Editorial: Great Lakes plan still not
Published January 24th, 2005
Ending a long and perplexing silence, Ottawa has finally
taken a position on a plan developed by governors of the
eight Great Lakes states and the premiers of Ontario and
Quebec for managing the Great Lakes waters. In a recent
submission to the Council of Great Lakes Governors, the
federal government has joined the chorus of criticism
coming from water experts, environmentalists, a Commons
committee and more recently, the Ontario government itself.
Like the others, Ottawa now says the proposed agreements
are "too permissive" on the fundamental issue
of withdrawals or diversions of Great Lakes waters, and
too imprecise on other key issues.
The stakes are extremely high. As one U.S. newspaper,
the Toledo Blade puts it, at issue "is how the United
States and Canada view their relationship with each other
in regard to the freshwater lakes as North America is
expected to face its greatest water crisis this century.
The lakes hold 20 per cent of the Earth's fresh surface
That is why Ottawa is encouraging the governors to bring
their proposals into conformity with recommendations made
by the International Joint Commission, the Canada-U.S.
binational body that has had responsibility for the health
of the Great Lakes for the past 97 years.
The federal government also wants the text of the governors'
draft agreements changed to acknowledge the primacy of
the obligations of both Canada and the U.S. as set out
in the 1909 Boundary Waters Treaty and the Great Lakes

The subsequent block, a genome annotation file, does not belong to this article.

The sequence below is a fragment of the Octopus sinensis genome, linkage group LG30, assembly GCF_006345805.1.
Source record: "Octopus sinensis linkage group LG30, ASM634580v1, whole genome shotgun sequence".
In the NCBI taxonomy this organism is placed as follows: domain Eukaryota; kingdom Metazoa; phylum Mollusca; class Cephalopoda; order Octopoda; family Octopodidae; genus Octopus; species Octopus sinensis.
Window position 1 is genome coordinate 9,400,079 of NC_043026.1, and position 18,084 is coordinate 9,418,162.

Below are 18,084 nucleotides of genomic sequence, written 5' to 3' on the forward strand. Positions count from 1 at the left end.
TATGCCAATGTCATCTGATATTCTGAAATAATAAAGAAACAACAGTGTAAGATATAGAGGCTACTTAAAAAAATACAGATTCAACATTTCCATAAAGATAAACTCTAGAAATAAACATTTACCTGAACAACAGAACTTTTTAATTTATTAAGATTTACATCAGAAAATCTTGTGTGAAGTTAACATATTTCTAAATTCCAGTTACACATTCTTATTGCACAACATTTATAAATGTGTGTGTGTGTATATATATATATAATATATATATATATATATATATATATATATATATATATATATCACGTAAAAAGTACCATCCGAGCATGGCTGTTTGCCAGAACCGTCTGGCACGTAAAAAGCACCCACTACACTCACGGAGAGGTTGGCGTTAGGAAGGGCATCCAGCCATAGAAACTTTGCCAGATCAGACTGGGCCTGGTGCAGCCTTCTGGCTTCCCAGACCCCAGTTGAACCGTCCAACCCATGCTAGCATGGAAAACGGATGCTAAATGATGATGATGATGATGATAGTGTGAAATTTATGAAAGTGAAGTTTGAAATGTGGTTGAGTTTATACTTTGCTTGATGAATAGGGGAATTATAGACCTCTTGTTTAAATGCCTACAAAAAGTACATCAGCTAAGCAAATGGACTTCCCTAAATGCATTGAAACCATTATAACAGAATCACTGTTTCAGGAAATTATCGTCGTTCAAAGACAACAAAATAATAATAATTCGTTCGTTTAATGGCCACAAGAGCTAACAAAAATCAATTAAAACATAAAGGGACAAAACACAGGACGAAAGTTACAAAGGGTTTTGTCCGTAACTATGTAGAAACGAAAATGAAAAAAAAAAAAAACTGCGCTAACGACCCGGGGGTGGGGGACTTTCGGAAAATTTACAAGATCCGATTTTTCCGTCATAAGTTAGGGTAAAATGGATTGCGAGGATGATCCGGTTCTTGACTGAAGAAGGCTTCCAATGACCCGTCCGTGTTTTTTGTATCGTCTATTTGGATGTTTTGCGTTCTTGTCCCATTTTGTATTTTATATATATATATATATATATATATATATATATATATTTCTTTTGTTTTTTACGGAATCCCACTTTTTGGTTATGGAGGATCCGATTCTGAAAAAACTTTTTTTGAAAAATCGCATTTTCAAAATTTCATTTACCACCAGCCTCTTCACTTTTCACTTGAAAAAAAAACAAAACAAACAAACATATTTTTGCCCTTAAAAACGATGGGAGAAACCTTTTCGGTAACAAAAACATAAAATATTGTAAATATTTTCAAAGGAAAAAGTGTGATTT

Water Quality Agreement. Such changes, Ottawa suggests,
would reduce the exposure of initiatives taken under the
governors' agreements to potential legal challenges.
While this might sound like a lot of legal mumbo-jumbo,
it is critical that the agreements spell out in the clearest
terms the precedence of the Boundary Waters Treaty should
a conflict arise, and the International Joint Commission's
central role in resolving any disputes.
In its submission to the council, Ottawa asserts that
"obligations under the Boundary Waters Treaty and
Great Lakes Water Quality Agreement are unaffected by
the proposed agreements," and "any project that
affects the natural level or flow of boundary waters will
require an independent approval by the International Joint
Commission, or a special agreement by the governments
of Canada and the United States."
Other critics, though, do not share the government's
confidence that the treaty would protect Canadians against
water withdrawals or other actions the Americans might
take under the governors' agreements. The critics' greatest
fear is that if the governors' agreements were accepted
in their current form, Canadians could lose the protections
they now enjoy.
The only way to assuage those fears is for the governors'
agreements to spell out in detail that they take a back
seat to the treaty and its guarantee of Canada's shared
sovereignty over the Great Lakes.